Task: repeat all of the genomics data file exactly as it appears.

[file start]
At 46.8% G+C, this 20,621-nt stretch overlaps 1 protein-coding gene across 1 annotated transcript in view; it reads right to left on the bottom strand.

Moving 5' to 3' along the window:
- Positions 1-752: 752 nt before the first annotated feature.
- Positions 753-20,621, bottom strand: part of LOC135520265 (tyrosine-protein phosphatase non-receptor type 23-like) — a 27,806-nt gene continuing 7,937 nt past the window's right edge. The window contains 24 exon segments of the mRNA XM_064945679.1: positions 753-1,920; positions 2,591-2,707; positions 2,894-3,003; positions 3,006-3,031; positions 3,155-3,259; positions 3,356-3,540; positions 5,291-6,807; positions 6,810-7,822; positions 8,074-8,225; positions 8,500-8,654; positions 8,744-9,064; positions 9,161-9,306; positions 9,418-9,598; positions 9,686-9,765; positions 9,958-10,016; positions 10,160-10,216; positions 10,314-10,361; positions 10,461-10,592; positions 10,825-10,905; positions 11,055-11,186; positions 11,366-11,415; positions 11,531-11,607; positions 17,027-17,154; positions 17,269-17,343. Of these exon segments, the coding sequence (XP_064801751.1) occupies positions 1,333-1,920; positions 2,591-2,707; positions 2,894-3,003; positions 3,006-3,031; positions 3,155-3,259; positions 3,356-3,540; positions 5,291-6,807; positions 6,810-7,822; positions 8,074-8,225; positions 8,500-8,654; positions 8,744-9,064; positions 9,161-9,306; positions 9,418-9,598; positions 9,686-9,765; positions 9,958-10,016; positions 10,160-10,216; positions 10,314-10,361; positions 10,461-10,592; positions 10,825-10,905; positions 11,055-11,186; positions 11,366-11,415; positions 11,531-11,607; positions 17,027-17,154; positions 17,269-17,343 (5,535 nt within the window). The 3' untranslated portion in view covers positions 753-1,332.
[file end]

At 46.8% G+C, this 20,621-nt stretch overlaps 1 protein-coding gene across 1 annotated transcript in view; it reads right to left on the bottom strand.

Moving 5' to 3' along the window:
- Positions 1-752: 752 nt before the first annotated feature.
- Positions 753-20,621, bottom strand: part of LOC135520265 (tyrosine-protein phosphatase non-receptor type 23-like) — a 27,806-nt gene continuing 7,937 nt past the window's right edge. The window contains 24 exon segments of the mRNA XM_064945679.1: positions 753-1,920; positions 2,591-2,707; positions 2,894-3,003; positions 3,006-3,031; positions 3,155-3,259; positions 3,356-3,540; positions 5,291-6,807; positions 6,810-7,822; positions 8,074-8,225; positions 8,500-8,654; positions 8,744-9,064; positions 9,161-9,306; positions 9,418-9,598; positions 9,686-9,765; positions 9,958-10,016; positions 10,160-10,216; positions 10,314-10,361; positions 10,461-10,592; positions 10,825-10,905; positions 11,055-11,186; positions 11,366-11,415; positions 11,531-11,607; positions 17,027-17,154; positions 17,269-17,343. Of these exon segments, the coding sequence (XP_064801751.1) occupies positions 1,333-1,920; positions 2,591-2,707; positions 2,894-3,003; positions 3,006-3,031; positions 3,155-3,259; positions 3,356-3,540; positions 5,291-6,807; positions 6,810-7,822; positions 8,074-8,225; positions 8,500-8,654; positions 8,744-9,064; positions 9,161-9,306; positions 9,418-9,598; positions 9,686-9,765; positions 9,958-10,016; positions 10,160-10,216; positions 10,314-10,361; positions 10,461-10,592; positions 10,825-10,905; positions 11,055-11,186; positions 11,366-11,415; positions 11,531-11,607; positions 17,027-17,154; positions 17,269-17,343 (5,535 nt within the window). The 3' untranslated portion in view covers positions 753-1,332.